Applying SWOT Analysis to Your Small Business – Part II
Applying SWOT Analysis to Your Small Business – Part II

Applying SWOT Analysis to Your Small Business – Part II

In part I of “Applying SWOT Analysis to Small Business” we determined that this method is not just for large corporations. Small businesses can effectively apply SWOT analysis to grow their business.

Once you have assessed your strengths you want to address your weaknesses. It is equally as important to focus on your weaknesses and make every effort to build them up into strengths. By knowing where your weaknesses are can strengthen them. One way is through professional development such as, training, workshops, consulting conferences and seminars. Knowing your areas of weakness only serves to have you fix them before it effects your business. you work on it, either internally or by hiring a professional in the field.

As iron sharpens iron so does one man sharpen another. By hiring a professional, consultant or coach they can help you improve where your business has weaknesses. There is also professional development these are trainings and workshops also help by professionals in areas where your company may not be as strong. Professional development whether through consulting, coaching, training or workshops always helps to build your business. It will also leave less worry, doubt, and uncertainty in the future of your business.

You will quickly learn that as you and your leadership team develops professionally, your business will also improve, as a result new opportunities will open up. Oftentimes, when weaknesses are addressed it redirects the company to new opportunities. Professionally improve yourself and your business will follow. The strengths and weaknesses of your business are certainly something that can be managed because they are internal and in your control. But then there are the external dynamics that we will now analyze.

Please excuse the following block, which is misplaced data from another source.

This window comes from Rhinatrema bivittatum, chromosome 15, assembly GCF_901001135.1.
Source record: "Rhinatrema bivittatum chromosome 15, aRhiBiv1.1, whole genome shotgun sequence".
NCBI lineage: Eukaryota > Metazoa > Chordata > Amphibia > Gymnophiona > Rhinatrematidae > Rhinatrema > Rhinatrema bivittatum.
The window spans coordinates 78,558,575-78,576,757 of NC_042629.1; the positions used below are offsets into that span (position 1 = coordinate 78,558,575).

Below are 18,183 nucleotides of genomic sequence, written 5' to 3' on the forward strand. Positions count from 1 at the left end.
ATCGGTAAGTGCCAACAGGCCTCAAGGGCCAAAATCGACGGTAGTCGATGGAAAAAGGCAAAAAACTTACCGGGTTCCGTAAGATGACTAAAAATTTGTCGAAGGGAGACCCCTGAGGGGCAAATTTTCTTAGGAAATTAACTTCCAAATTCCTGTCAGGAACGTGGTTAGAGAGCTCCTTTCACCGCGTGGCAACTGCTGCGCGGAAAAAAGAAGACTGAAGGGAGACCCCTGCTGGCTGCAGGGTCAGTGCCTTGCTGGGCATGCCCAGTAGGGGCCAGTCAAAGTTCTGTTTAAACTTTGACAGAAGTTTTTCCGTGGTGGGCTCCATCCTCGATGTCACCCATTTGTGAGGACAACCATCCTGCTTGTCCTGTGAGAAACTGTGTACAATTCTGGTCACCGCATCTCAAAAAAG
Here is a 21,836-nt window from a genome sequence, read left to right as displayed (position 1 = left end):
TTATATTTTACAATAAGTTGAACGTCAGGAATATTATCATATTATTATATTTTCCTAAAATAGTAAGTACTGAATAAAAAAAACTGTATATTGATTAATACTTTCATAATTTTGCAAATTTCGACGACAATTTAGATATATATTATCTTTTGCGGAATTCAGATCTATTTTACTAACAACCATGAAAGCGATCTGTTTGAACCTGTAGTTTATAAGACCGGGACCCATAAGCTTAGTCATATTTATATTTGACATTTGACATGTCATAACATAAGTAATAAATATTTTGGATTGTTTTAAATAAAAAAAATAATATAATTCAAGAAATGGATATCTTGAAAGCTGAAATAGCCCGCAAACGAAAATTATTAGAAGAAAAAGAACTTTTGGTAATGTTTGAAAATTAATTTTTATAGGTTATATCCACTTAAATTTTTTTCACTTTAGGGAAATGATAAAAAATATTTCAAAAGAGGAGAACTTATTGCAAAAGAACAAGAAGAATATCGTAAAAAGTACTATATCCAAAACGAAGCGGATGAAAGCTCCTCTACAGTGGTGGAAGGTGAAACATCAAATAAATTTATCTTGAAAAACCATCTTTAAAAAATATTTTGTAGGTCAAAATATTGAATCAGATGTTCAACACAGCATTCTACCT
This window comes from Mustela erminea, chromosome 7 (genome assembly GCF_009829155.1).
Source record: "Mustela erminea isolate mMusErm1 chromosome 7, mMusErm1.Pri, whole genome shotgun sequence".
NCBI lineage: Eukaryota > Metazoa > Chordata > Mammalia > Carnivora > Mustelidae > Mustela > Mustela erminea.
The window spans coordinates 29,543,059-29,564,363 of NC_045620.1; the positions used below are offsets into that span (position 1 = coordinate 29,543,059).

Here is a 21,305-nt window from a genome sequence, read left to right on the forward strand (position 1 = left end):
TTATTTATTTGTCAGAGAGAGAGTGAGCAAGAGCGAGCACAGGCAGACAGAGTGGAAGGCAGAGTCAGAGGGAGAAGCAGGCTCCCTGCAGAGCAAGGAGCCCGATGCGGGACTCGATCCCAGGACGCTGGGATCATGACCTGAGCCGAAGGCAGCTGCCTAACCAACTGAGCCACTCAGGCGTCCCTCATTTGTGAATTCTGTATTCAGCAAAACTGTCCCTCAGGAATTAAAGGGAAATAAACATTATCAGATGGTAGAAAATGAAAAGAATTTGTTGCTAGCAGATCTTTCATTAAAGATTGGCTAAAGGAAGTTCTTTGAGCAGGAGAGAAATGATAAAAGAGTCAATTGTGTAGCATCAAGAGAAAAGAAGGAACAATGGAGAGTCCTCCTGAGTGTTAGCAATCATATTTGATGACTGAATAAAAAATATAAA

While your products or services might be top quality, there should be continuous vigilance on what external opportunities (the O in the SWOT quadrant) are available that may expand your business. It is no secret that the 21st century has brought massive and rapid change, therefore, looking for new opportunities to take the lead on is critical even a life-line to your business. It is important to understand what is new in your industry, what is changing, what is being phased out and how you can capitalize on these opportunities. Technology, marketing, expansion, and other places where growth is possible is essential to been current on. New trends, new ideas means a business that is current, relevant and cutting edge.

Threat is the (T) in the SWOT quadrant and this is also external and out of your control. There are always threats in any business and in any industry. Knowing what these threats are and where they are brewing is key. External threats come in different forms, social, technological, economic, environmental, and political. These are all threats that can impact your business. As a business owner you need to remain abreast of any and all of these changes as they can easily become threats and your business go under as a result.

The SWOT analysis need be done regularly to keep you as the business owner perceptive to internal and external happenings. As mentioned earlier the 21st century has brought many conveniences and positive changes, but simultaneously it has altered business as usual. Businesses need be astute, aware and prepared for the next wave of change. Most leaders that are operating cutting edge businesses are using the SWOT analysis to create their strategic plan. These plans are called foresight strategic plans.

Whether you a new, small or medium size business my suggestion is pull out your business binoculars and stay alert to what is coming up in the horizon. SWOT analysis Stay tuned to more discussion on foresight planning.

To Your Success,

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